My Modern Love Essay is in The New York Times


One evening a couple weeks ago I woke up from a nap and groggily checked my phone, then my email. Sitting in my inbox was a response to one of my Modern Love submissions, a message from Daniel Jones, editor of the Modern Love column at The New York Times. Even if you haven’t heard his name, it’s likely you’ve read his work or perhaps even listened to him on the Modern Love podcast.

I have been familiar, probably even obsessed, with the Modern Love column for years (I had sent in at least two Modern Love submissions). As far as essayists are concerned, there is no bigger platform. One former contributor to the column called it the literary equivalent of landing a spot on American Idol.

It’s incredibly difficult to get an essay published in Modern Love. Most Modern Love submissions get rejected. I imagine this is because it’s highly competitive, but also because the timing has to be right. For instance, I read that one of the essays chosen in 2012 had better odds as it focused on Mormonism because Mitt Romney was running for president. Even still, timing is always tricky. Last year I wrote an essay about my mom. I submitted the piece a month before Mother’s Day, hoping it would be accepted in time for the holiday. It’s always good to think ahead. Still, I ended up waiting four months for a reply, only to be rejected. You just never know how the submission process will go.

But, like any persistent writer, I tried again.

This year I decided to send in another submission, but change things up a bit. I’ll try to take you through my creative process, but bear with me, describing what goes on in my mind could get messy.

I knew I needed to nail down a unique topic if I wanted to make my essays stand out among the countless Modern Love submissions. I wanted to subtly raise awareness about Lyme disease and MECFS by mentioning the two in my essay, as I typically do in all my work. But I also needed something broader, more captivating, something everyone could relate to. So I thought about who I love because, after all, the column is about different kinds of love.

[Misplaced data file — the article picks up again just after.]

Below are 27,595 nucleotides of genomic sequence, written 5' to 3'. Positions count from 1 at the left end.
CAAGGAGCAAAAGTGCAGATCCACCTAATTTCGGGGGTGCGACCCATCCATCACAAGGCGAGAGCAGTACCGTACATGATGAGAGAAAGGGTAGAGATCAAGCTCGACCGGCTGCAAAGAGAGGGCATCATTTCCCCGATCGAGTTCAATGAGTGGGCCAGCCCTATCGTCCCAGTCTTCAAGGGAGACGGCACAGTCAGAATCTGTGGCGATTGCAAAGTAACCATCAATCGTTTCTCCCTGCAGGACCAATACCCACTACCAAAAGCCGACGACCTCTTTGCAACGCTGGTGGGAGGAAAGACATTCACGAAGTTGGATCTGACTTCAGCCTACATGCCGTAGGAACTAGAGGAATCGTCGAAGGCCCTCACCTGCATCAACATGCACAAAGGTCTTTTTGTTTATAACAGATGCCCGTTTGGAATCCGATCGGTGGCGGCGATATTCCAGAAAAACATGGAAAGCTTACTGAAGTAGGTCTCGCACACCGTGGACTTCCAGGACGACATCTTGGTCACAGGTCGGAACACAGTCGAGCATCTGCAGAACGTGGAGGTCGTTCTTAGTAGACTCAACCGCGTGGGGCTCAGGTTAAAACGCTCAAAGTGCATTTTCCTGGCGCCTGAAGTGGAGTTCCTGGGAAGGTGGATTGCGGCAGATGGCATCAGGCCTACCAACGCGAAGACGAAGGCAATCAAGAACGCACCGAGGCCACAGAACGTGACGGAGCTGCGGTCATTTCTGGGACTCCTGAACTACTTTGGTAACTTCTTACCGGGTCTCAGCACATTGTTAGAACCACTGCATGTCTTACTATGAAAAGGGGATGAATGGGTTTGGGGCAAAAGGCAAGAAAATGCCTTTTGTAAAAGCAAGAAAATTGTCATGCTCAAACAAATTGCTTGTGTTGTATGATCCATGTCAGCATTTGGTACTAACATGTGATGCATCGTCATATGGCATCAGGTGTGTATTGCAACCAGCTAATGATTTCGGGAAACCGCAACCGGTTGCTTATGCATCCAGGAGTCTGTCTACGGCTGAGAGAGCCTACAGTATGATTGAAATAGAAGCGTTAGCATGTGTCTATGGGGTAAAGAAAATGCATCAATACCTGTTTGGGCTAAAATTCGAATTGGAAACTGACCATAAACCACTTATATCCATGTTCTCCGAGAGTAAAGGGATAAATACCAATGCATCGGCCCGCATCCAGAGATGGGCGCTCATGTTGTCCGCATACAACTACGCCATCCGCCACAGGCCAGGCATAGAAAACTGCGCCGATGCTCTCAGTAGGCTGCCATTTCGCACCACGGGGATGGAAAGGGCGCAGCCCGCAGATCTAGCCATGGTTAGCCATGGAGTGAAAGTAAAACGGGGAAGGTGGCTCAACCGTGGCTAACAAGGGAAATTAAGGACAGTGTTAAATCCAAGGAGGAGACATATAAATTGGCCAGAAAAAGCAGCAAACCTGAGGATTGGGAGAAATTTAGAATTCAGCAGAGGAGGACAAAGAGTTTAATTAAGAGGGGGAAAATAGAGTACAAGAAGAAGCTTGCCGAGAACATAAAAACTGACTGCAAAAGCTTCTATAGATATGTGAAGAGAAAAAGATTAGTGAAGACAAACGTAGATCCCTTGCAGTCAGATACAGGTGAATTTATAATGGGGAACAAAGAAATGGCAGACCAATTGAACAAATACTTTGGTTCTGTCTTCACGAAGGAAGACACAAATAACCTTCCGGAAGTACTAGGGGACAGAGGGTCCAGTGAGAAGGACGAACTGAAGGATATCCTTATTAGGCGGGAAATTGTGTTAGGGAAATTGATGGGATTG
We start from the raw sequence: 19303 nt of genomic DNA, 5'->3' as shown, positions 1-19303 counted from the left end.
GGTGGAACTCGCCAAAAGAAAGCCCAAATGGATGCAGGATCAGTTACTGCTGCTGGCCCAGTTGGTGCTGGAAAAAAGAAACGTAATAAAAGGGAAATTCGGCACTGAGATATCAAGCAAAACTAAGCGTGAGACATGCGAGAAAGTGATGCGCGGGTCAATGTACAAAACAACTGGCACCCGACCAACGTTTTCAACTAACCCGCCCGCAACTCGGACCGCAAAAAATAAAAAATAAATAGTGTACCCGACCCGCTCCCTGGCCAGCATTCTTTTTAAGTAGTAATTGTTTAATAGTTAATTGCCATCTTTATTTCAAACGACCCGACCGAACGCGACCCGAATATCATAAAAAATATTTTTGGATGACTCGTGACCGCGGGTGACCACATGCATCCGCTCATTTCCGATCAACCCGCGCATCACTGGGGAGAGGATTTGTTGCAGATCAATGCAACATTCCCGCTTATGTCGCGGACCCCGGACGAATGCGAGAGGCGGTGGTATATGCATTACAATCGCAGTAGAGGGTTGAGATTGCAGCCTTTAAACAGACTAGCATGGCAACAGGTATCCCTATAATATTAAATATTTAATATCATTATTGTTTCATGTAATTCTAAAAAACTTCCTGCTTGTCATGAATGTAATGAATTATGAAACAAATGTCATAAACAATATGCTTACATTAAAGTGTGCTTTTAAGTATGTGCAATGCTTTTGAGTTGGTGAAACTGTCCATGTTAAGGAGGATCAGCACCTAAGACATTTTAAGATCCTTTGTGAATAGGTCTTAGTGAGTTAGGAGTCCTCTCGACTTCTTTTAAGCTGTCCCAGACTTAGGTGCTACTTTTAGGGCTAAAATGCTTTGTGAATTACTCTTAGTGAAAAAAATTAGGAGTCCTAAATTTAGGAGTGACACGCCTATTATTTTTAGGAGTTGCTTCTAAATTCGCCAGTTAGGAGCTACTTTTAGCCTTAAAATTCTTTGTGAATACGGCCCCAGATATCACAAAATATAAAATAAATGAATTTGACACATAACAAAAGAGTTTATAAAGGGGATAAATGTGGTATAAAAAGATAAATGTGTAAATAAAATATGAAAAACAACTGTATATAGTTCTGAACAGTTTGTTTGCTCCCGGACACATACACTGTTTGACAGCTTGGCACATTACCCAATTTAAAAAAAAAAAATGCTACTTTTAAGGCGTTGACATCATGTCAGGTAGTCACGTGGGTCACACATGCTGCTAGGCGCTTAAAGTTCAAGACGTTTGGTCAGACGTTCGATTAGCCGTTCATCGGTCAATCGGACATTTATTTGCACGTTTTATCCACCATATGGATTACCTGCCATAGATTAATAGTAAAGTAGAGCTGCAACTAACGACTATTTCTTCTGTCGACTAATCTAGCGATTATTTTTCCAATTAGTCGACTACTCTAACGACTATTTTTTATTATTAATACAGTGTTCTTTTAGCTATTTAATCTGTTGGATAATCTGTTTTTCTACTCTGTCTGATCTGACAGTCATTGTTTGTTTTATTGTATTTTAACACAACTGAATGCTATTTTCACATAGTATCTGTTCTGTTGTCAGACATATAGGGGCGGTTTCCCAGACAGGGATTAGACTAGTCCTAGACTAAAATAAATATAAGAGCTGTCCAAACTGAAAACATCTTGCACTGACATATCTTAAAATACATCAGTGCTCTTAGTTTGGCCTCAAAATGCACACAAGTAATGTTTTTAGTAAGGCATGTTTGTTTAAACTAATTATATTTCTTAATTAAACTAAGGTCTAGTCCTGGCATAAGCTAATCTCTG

The only problem: I love a lot of people and I’ve written about many of them already. There was one person I hadn’t written about, though. Coincidentally I had been wanting to write about my girlfriend, Shannon, for a long time. After channeling my love for her, I had to figure out how to write about our relationship from a unique perspective.

I tried to focus on the most abnormal part of our life together. If you read this blog, then you know my life is full of unusual things, but I needed the piece to relate to both of our lives. It felt like I had already written about most of the abnormalities in my life. But I went with my first thought, which was to write about how Shannon and I are confined to such small spaces. Then I came up with the idea of comparing that to the lifestyle of healthy couple (we’re both sick, if I didn’t mention that).

Most couples spend maybe eight hours in bed each day, but we spend all of our time in bed. Though, I had some issues with accuracy on this. For starters, Shannon and I don’t live together, so it would be hard to make the case that we spend all of our time together in bed. When we’re together we do, sure, but we’re not together often enough. Unfortunately, for the last few months we’ve both been bedridden in different countries.